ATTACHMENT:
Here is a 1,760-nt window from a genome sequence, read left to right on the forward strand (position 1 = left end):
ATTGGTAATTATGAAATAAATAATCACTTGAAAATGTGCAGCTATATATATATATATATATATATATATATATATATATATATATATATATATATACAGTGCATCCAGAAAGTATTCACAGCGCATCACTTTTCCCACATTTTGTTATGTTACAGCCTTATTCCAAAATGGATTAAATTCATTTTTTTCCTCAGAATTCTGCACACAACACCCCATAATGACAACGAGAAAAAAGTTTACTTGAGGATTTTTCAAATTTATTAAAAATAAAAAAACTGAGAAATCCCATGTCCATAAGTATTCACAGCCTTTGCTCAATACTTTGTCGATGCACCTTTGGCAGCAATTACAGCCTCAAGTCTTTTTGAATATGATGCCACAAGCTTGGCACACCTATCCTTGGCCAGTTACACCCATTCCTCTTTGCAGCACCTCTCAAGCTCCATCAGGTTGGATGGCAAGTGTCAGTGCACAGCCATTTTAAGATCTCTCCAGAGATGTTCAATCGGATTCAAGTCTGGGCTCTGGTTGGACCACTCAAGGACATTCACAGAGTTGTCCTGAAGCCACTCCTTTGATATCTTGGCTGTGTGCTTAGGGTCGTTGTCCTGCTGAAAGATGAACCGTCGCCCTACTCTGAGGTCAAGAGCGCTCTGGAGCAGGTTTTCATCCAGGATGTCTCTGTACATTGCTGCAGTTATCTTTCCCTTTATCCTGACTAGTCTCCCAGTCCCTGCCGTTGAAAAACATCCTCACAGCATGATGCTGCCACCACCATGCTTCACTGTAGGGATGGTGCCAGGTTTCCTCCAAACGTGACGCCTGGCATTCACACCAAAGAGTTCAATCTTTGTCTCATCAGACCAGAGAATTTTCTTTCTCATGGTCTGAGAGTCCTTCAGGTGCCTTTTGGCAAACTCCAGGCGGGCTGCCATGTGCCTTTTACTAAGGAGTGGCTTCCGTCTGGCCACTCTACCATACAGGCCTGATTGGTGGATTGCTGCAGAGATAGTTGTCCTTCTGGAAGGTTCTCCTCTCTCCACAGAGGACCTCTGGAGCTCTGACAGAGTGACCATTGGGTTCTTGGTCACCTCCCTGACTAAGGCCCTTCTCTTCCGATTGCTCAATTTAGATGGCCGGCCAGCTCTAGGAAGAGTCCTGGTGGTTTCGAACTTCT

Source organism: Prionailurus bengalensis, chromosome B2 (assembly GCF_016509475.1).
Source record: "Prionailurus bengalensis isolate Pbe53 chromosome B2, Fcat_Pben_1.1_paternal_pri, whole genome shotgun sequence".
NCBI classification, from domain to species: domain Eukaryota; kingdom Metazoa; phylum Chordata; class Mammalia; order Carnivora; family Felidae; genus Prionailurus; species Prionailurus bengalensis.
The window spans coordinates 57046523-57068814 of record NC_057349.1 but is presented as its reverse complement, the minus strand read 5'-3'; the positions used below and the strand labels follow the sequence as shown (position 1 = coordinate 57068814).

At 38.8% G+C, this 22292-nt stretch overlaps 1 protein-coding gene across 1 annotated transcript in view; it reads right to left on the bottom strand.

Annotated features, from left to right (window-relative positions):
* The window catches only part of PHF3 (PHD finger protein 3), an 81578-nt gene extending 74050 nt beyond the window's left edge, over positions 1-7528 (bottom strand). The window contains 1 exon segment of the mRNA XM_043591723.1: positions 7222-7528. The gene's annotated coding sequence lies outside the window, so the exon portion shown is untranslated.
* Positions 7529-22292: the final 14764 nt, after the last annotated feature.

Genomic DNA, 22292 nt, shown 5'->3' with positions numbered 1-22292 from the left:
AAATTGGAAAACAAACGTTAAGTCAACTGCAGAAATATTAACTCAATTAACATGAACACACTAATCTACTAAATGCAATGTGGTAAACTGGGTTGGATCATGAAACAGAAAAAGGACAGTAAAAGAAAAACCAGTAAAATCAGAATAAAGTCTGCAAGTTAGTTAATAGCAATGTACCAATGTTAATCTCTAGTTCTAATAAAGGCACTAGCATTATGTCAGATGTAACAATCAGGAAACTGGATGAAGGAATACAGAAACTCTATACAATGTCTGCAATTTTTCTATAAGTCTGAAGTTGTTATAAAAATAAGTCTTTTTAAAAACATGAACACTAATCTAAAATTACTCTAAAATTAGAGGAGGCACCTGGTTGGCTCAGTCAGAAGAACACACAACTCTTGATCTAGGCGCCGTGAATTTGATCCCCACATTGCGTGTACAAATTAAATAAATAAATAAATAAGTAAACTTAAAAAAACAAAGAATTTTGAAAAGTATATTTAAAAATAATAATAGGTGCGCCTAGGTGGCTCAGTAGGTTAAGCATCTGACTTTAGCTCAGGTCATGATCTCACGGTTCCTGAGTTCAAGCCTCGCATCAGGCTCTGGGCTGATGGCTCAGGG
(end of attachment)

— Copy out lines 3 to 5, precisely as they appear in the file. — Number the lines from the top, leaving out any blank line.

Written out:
Source organism: Prionailurus bengalensis, chromosome B2 (assembly GCF_016509475.1).
Source record: "Prionailurus bengalensis isolate Pbe53 chromosome B2, Fcat_Pben_1.1_paternal_pri, whole genome shotgun sequence".
NCBI classification, from domain to species: domain Eukaryota; kingdom Metazoa; phylum Chordata; class Mammalia; order Carnivora; family Felidae; genus Prionailurus; species Prionailurus bengalensis.